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yeah a lot more expensive and you pay a lot for the data rates (the contract is crap compared to the one in the us)

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The iPhone is too much a computer and prone to virus attack. You might end up with an astronomical phone bill.

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The iPhone is too much a computer and prone to virus attack

doubt it. Windows CE based devices have been out for nearly 10 years and there are no known viruses. Is the iPhone UNIX based?

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but c'mon. Can you say that as a malicous software programmer you would be motivated to "attack" a windows ce device?

Would you say the same for an iPhone?

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The iPhone does run some sort of minimal OSX install, which makes it prone to many of the exploits released against the Mac platform, especially where Safari is concerned. Pretty sure there's been a couple exploits found on the iPhone that were previously not found on OSX.

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doubt it. Windows CE based devices have been out for nearly 10 years and there are no known viruses. Is the iPhone UNIX based?

I'm sure there's gotta be some viruses out there, they just never made the news. Kinda like a lot of the Mac-targeted viruses up till fairly recently. Not newsworthy enough, so no publicity, so nobody realizes they exist.

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a mac virus isn't going to affect that many people. A windows virus, on the other hand, can affect a lot.

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True. On the other hand, the Mac community is stereotypically middle to upper class and/or working professionally from their computer. This makes a workable exploit still profitable, especially if stealing IP is involved. For instance, I recall hearing (from an industry source, not the media) about an exploit in Photoshop on OSX only that would upload the user's projects to a server owned by the exploit authors. This only affected a very small population (people using that version of PS on that version of OSX) so it wasn't publicized - which might also allow the exploit to live longer - and the payoff was a bunch of potentially valuable content.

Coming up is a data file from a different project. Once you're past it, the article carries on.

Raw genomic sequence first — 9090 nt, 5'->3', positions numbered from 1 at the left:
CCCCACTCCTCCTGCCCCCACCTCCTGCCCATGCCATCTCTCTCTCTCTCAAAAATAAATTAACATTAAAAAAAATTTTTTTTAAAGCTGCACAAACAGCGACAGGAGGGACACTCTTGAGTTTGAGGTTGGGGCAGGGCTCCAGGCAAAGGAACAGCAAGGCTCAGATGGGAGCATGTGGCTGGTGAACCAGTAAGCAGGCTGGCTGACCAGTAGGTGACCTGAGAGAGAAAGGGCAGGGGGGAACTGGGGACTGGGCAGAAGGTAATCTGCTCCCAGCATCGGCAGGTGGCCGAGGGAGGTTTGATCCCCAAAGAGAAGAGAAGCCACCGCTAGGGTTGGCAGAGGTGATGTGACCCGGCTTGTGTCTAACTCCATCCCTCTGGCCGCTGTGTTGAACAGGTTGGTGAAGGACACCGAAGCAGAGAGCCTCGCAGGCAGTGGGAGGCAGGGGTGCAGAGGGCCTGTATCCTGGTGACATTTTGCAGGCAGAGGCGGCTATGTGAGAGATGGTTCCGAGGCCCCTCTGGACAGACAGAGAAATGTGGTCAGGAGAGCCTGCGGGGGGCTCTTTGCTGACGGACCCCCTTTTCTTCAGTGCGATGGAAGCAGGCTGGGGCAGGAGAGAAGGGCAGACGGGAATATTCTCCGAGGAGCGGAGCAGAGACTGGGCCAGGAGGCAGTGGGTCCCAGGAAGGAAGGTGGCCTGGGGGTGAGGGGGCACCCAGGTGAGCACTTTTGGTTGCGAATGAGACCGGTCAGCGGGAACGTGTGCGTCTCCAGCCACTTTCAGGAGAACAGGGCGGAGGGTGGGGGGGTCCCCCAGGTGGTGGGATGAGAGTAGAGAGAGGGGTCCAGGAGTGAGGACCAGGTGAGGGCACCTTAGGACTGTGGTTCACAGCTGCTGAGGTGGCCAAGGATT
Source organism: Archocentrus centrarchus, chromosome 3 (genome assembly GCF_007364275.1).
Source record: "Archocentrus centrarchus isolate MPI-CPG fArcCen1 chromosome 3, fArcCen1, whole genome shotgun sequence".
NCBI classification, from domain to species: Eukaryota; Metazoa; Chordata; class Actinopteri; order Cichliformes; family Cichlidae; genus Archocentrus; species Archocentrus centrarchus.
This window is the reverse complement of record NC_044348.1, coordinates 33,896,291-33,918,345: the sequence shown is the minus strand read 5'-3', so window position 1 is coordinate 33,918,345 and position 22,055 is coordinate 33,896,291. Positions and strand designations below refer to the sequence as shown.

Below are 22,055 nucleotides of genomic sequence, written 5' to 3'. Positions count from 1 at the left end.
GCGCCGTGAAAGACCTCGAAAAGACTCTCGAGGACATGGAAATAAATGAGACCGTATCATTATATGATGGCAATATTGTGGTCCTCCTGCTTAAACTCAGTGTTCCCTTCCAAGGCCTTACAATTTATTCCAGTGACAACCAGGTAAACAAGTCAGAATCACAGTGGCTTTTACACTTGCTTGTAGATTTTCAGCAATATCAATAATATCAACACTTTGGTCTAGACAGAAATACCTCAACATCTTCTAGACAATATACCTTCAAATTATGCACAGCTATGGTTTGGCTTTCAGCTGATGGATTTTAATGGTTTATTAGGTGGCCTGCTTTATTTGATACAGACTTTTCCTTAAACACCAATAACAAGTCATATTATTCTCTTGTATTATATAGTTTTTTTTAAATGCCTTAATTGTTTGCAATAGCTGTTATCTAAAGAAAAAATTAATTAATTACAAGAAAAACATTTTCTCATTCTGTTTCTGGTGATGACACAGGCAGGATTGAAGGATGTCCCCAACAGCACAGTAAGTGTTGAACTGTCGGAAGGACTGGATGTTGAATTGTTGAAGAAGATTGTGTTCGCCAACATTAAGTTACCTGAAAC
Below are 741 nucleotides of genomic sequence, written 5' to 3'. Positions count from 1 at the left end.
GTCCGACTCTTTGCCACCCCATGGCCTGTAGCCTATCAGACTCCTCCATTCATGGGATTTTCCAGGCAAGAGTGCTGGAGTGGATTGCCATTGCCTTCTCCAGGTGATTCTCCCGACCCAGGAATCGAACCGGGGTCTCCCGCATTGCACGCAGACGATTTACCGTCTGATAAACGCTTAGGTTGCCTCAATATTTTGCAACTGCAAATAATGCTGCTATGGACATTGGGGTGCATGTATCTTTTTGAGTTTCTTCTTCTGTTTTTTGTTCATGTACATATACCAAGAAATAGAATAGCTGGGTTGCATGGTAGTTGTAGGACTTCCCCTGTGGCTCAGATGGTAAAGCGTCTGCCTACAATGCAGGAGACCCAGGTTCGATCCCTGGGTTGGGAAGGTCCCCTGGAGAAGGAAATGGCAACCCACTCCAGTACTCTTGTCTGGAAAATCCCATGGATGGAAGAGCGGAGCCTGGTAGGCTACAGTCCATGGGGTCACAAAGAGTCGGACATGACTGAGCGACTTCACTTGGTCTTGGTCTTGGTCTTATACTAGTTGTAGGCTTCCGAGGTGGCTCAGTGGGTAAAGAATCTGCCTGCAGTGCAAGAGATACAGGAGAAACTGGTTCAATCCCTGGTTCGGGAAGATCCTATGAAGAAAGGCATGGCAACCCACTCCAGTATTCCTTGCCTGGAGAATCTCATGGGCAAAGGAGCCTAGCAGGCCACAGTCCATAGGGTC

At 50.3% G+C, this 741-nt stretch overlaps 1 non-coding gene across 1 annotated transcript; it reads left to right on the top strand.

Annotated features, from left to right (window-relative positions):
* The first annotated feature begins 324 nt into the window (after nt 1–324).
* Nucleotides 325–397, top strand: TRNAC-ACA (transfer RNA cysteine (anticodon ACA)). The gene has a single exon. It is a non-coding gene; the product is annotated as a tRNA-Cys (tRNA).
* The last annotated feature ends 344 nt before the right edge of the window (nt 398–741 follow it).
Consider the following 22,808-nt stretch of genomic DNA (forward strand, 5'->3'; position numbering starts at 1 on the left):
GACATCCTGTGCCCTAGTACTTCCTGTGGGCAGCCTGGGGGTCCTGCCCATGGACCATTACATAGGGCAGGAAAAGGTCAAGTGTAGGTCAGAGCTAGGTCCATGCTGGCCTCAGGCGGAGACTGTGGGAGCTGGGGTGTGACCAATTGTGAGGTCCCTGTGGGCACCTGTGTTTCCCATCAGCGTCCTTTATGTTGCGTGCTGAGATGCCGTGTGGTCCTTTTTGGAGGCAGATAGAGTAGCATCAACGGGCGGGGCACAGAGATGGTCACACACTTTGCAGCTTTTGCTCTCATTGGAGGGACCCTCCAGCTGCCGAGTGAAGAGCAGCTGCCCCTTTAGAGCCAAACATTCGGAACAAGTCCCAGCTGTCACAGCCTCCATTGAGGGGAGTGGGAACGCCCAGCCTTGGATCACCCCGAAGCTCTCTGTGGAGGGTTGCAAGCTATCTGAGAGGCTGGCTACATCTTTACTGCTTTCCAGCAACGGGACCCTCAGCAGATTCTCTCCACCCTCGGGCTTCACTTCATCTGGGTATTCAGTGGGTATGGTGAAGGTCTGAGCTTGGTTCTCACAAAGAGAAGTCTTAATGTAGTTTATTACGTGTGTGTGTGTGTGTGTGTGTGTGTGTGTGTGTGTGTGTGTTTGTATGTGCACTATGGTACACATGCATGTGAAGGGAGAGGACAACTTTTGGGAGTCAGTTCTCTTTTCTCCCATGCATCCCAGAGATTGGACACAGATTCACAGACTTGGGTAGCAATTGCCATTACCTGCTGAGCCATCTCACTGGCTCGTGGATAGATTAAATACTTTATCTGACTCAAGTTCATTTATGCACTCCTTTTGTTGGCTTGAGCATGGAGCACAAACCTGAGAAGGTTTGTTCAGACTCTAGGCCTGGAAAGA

A windows virus has the potential to have larger global effect, which makes it more desirable for short term use (e.g. DDoS) or for building a bot net (like Storm). If it gets well known, it will be blocked by AV products sooner than later and the virus will be less successful, plus if the media talks about it, then people will [hopefully] know how to avoid getting it or how to get rid of it.

[edit:] another thought: Apple doesn't want publicity about OSX exploits, as it will damage the "safer than Windows" image of their product. Also, a good many Windows-specific exploits are for Windows-specific software but not the OS itself. Having the OS hardened can prevent a lot of exploits from running, but they'd break compatibility with most software. The end-user usually isn't willing to make that compromise. Yes, I'm sounding a bit like a MSFT fanboy, but my point is that neither side is perfect by any means.

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yeah
good point
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Those iMacs are cool, my brother in law has one so I can envy him. I guess, if you sit in front of a computer a lot, you might as well have something that looks neat and unboring.

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Those iMacs are cool, my brother in law has one so I can envy him. I guess, if you sit in front of a computer a lot, you might as well have something that looks neat and unboring.

Sitting in front of a computer a lot, I put a lot more emphasis on having a system I know how to use than one that looks pretty. After enough hours, the eye candy wears off anyways. As I've never used a Mac very much, I find it very frustrating to try and use them now, and besides, Vista looks just as good (IMHO).